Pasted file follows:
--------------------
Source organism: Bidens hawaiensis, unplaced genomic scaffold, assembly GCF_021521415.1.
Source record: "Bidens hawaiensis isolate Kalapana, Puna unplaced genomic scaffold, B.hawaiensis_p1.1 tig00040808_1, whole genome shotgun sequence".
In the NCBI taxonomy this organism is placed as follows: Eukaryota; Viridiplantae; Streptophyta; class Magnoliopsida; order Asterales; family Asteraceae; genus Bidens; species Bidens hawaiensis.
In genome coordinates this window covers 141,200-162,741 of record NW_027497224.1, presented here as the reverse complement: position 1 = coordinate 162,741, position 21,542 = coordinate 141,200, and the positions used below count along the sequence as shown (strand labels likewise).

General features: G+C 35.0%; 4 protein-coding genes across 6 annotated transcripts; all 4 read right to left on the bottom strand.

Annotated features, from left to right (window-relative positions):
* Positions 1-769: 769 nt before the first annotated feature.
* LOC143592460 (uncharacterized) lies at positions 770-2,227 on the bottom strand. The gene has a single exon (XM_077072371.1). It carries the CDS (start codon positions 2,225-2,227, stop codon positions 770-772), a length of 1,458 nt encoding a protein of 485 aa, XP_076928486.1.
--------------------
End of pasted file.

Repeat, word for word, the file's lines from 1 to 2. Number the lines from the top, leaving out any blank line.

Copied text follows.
Source organism: Bidens hawaiensis, unplaced genomic scaffold, assembly GCF_021521415.1.
Source record: "Bidens hawaiensis isolate Kalapana, Puna unplaced genomic scaffold, B.hawaiensis_p1.1 tig00040808_1, whole genome shotgun sequence".